Jenny Slate plays Frances, a young woman following in the footsteps of her parents. All three are frustrated artists.
“Maybe I’m not an artist,” she says. “Maybe I’m just the daughter of two other artists.”
After one spectacularly bad day that sees her break up with her rich boyfriend, get critically savaged by her art professors, find out her lawyer sister is engaged, and her parents (David Paymer and Jessica Hecht) are splitting up. As if that wasn’t enough, she gets denied an apprenticeship in Tokyo. Rather than live with her father in his tiny studio she accepts another, less than desirable offer—“He fired his last assistant and now he needs someone to paint a barn, using only the colour yellow.”—with reclusive artist Nils (Fridtjov Såheim) in the far, far north of Norway.
“This is where you go when you are exiled,” she says. 
Her new life in Lofoten takes some getting used to. She is a fish out of water, the sun never sets, small goats invade her trailer, and the job is a slog, essentially a large paint by numbers project that leaves her little or no time to work on her own paintings. Still, she finds time to explore the nearby Viking Museum run by ex-pat American (Zach Galifianakis) and, despite telling her mother that she is “closed for business," a potential love interest in Yasha (Alex Sharp), a Brooklyn baker who has travelled to the top of the world to give his late father, and not just the ashes, but the whole corpse, a traditional Viking funeral.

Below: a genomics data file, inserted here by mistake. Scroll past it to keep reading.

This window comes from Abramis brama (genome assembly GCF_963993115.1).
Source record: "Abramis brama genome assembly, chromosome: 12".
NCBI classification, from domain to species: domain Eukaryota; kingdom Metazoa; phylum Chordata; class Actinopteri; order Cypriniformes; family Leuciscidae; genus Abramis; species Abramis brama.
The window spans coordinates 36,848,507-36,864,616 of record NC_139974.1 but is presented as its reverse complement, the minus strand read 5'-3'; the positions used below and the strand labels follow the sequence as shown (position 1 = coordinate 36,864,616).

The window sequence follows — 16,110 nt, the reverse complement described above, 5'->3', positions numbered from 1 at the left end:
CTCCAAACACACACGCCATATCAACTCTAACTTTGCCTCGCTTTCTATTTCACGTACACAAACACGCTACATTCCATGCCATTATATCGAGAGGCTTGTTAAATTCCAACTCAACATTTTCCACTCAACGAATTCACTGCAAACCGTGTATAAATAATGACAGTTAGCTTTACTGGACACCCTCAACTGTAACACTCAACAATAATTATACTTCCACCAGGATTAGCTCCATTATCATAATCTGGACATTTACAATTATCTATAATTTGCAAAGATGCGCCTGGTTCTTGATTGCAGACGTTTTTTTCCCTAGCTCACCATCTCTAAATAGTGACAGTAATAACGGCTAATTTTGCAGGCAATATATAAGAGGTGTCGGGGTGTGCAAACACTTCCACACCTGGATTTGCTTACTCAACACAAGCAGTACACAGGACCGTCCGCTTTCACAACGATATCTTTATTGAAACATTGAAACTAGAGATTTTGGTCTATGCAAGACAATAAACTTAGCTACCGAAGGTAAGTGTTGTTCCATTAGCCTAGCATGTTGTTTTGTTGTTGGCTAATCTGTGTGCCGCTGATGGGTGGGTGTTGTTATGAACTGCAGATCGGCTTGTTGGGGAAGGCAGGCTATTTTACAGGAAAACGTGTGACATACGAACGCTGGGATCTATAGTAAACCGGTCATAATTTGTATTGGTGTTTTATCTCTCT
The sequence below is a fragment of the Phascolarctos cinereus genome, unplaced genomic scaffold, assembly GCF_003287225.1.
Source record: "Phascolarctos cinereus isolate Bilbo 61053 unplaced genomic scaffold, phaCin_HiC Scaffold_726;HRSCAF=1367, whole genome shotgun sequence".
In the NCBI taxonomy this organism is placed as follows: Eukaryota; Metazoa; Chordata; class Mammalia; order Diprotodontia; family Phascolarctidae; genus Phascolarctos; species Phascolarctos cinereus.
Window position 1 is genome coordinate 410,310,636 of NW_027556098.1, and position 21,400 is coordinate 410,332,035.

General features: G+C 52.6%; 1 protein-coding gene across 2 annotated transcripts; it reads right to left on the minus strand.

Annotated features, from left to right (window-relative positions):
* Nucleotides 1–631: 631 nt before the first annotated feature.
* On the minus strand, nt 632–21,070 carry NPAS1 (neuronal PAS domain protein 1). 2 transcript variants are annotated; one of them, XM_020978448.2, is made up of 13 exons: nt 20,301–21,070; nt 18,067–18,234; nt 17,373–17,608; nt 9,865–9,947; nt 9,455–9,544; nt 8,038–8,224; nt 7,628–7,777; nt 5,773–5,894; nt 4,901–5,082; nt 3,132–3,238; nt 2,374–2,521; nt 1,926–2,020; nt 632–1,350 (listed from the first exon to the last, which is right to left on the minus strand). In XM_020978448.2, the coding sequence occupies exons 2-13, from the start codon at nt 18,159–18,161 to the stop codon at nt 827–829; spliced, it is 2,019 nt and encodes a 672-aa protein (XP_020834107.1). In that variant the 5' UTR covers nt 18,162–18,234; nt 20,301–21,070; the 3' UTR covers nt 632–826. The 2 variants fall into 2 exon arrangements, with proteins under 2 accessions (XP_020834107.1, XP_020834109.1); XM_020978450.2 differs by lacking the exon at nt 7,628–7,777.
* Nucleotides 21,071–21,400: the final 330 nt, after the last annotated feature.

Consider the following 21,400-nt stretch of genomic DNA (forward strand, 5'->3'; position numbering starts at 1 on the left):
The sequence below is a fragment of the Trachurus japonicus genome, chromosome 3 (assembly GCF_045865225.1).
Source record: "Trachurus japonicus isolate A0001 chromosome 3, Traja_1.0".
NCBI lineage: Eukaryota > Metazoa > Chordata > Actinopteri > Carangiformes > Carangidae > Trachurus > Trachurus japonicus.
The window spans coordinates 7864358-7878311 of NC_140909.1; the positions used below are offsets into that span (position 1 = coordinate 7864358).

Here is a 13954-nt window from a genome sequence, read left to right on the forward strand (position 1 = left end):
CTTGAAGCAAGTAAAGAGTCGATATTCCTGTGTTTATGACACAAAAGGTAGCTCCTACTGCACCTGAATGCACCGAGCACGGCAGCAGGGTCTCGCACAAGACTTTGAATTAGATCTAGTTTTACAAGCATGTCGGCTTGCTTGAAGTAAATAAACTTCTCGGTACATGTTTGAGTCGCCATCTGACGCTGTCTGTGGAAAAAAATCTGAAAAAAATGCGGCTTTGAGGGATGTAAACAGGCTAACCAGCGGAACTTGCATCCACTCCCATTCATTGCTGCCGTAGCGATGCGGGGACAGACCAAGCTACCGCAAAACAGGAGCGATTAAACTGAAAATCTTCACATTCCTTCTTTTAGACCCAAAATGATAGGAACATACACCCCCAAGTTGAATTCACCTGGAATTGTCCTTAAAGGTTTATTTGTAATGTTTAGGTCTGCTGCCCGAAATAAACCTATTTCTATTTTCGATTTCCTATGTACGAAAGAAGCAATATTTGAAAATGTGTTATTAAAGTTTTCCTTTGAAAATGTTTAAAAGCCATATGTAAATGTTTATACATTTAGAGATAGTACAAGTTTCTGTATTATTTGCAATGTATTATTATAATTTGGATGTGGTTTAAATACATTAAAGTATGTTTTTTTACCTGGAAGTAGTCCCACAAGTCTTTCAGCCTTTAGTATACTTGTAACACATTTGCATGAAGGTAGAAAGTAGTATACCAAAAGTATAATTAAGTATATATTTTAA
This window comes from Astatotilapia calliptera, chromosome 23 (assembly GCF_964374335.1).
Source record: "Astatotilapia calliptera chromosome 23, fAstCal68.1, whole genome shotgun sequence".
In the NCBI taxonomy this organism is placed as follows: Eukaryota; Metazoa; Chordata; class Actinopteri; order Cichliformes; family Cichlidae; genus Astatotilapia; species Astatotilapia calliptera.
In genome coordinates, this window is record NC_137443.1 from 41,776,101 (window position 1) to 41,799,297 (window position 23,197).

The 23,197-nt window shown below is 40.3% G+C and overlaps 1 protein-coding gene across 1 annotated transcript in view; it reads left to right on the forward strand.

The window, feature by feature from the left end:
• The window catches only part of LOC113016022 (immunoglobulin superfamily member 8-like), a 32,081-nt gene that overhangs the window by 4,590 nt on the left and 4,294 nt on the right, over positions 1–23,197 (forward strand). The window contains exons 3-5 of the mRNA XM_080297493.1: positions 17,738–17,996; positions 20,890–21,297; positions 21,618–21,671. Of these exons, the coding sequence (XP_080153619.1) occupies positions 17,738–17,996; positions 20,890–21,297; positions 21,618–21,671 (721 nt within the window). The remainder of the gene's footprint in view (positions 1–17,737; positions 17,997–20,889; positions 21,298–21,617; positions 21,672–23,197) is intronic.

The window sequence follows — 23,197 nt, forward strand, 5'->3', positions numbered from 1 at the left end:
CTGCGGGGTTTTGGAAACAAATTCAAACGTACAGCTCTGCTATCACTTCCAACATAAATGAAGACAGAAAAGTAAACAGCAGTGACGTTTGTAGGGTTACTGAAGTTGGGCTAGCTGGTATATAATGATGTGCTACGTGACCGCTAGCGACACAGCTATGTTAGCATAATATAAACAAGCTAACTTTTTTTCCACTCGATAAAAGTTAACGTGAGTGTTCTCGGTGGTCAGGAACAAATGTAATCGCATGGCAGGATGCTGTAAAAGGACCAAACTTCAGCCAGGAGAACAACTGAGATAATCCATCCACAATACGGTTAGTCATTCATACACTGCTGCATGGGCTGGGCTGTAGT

“The Sunlit Night” has something to offer after a radical rethink following brutal reviews at the 2019 Sundance Film Festival. It’s still a bit sloppy and a little too whimsically weird for its own sake, but Slate and a fun cameo from Gillian Anderson as Yasha’s mother do much of the heavy lifting. Most of the other characters seem to exist simply to add flavour to Frances’ rather colourless journey to find herself. 
No amount of re-editing could get “The Sunlit Night” past the basic premise of outsiders navigating the strange Arctic Circle surroundings, but Slate brings charm to a story that otherwise may have been devoid of any realistic or interesting human behaviour. 

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Movie reviews: 'Dirt Music' a story of longing that turns out to be just too long00